Monkey Sporeprinting Examples
Posted 02 March 2005 - 02:13 PM
So you have clean latex gloves on and you cut the stems close to the cap, right? How do you get a reasonably clean print? Here is one way. Just put the cap down on pristine post office Tyvek in a closed space!
The first pic is of those little 6 quart shoeboxes that I tend to use for damn near everything. New USPS Tyvek (inside box, non-printed side up) cut to fit. Lid keeps random stuff from dropping on it and keeps just a touch of humidity in that seems to help the printing process. There are some Texan caps from a straw log hanging out in the boxes shown here. Most of them have printed 2 or 3 nice prints, moving them every 5 to 10 hours until they stop dropping spores or until the cap shows any signs of bacterial infection (slimey wet, or black and the last print from a cap showing contams should be marked and quarantined in the agar-needed pile, or tossed since you have TONS of prints this way!)...Most caps will shrivel up and dry after 2 or 3 prints and stop dropping prints. Some strains will give only one print, some you will have to fight for two. Z and Texan seem to want to print 3-4 times IME. :) Once a sheet is filled, let it dry a day or two (Tyvek breathes well) and then store in your preferred method (ziplock, envelope, sealed box, impusle sealed foodsaver bag, cold-laminated into a bookmark, whatever rocks your world).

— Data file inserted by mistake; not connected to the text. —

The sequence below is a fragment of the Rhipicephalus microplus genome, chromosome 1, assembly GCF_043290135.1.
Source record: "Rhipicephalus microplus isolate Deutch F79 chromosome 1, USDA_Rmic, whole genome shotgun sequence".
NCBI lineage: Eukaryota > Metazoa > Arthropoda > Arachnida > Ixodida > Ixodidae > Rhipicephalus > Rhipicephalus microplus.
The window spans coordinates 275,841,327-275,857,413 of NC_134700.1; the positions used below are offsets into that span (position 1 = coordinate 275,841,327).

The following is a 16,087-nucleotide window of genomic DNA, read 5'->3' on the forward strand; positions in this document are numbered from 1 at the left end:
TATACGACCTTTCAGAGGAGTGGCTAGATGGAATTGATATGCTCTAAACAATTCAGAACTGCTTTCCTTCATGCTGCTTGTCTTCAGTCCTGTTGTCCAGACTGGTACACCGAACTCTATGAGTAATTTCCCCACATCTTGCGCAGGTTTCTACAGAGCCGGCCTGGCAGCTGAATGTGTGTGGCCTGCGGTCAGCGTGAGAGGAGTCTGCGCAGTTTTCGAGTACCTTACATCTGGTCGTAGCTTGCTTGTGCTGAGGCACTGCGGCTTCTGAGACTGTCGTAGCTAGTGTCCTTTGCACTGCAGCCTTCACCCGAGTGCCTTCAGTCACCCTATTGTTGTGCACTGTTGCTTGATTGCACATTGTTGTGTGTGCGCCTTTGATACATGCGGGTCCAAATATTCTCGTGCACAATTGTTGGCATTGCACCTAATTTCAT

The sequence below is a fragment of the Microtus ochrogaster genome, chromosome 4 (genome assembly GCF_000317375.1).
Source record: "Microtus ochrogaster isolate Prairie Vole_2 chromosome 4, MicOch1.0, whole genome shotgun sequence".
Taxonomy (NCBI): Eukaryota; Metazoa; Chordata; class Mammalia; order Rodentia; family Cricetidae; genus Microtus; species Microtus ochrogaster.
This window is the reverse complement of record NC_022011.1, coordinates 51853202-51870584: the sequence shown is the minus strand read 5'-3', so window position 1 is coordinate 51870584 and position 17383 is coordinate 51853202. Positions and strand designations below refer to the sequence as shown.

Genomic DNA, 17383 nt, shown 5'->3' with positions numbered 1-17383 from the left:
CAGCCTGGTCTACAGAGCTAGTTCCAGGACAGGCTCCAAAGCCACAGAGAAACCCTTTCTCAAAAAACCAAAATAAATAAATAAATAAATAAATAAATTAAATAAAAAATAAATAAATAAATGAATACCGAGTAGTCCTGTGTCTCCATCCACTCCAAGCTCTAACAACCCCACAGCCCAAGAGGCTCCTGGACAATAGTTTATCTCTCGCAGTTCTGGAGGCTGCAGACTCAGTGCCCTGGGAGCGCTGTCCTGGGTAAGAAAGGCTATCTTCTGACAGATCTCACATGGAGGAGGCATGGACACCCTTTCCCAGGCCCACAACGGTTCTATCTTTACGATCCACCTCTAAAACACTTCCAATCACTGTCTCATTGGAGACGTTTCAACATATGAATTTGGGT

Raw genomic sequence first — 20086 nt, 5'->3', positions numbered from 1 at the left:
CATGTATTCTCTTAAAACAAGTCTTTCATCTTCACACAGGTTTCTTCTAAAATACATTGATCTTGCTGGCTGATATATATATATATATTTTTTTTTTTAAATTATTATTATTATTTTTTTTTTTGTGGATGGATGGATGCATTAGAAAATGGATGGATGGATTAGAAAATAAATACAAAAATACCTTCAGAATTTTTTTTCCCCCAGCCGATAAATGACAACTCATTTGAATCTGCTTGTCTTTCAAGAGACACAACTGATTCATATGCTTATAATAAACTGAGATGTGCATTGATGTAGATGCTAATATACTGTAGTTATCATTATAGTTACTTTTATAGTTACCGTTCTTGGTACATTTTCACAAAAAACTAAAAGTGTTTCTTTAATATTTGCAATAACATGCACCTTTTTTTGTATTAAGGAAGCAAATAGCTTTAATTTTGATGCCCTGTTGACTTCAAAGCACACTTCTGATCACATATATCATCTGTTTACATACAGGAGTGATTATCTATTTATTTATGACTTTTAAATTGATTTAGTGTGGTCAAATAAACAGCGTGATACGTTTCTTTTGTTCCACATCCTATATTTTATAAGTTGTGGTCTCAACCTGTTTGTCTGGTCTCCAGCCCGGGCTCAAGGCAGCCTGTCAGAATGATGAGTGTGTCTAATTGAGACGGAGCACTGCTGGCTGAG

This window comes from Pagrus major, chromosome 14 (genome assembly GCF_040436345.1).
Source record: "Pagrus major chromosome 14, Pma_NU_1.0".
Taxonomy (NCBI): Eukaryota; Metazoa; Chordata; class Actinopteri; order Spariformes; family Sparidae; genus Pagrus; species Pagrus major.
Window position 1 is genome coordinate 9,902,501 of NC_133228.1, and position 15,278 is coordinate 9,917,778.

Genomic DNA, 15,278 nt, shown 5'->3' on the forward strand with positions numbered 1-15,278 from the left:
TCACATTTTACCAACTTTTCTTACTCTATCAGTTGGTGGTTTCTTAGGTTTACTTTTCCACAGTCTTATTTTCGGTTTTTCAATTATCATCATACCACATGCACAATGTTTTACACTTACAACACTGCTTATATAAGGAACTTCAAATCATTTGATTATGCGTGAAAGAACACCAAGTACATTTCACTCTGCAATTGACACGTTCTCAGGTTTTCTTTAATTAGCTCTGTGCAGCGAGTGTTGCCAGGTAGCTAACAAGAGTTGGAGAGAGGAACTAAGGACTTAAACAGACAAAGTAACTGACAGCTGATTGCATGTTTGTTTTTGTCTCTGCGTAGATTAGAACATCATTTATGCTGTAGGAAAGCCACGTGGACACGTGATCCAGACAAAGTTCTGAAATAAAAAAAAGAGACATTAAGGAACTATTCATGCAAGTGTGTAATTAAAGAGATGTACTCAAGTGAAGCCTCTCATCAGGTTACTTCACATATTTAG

Here is an A-Typical example. The second picture is the first big cap from the second flush of Penis Envy on BRF cakes. Note that it has printed 3 reasonable prints in about 30 hours --YES, all from the same cap! --(moved in 10 hours or so per). It is starting to drop it's FOURTH print. Ya, I know I'm braggin, but that's what this forum is for!
The third pic is the remaining mushies in the second PE flush, maturing. The lighting is making the nice dark brown look black, but they are very healthy and still growing. There is even one on the bottom of the cake (I will name Atlas) that is pushing the cake up!
Okay, to get back on topic, for a single cap you can should use a small jar or cup to cover only a single print because a shoebox is too much volume for one cap and will dry out way too fast. You can even print in the bottom of a clean jar if you want. Tyvek is my preferred media, but foil, glass slides, acid free plastic, and even normal typing paper all work (with their own pros and cons).
Printing is easy. Most important DO NOT TOUCH CAPS WITH BARE HANDS. Use gloves or a sterilized pushpin or toothpick, but NEVER bare hands. Even washed hands will have way too many contaminants and may infect your cap before it can drop its load. :) If the cap looks a little dry at the start you can drip a drop or two of distilled water on it to boost the humidity a little. Keep it covered to keep crap from the air falling on it.
Posted 02 March 2005 - 03:09 PM
Posted 03 March 2005 - 12:21 AM
now when you open your tyvek envelope are you wiping down with alky or do they come already ready to print on? and when you are allowing your prints to dry out in the chamber, are you leaving the lid of the tupperware on tightly, or slightly agar?
the pics are great to help explain your techniques. i like it a lot.
Posted 03 March 2005 - 01:01 AM
Stearlite shoeboxes don't have perfect seals so they let a little airflow and the prints dry very quickly when you take the caps out. More important I think is the lid keeps the crap in the air from settling on the prints. Keep them covered and they pretty well stay clean.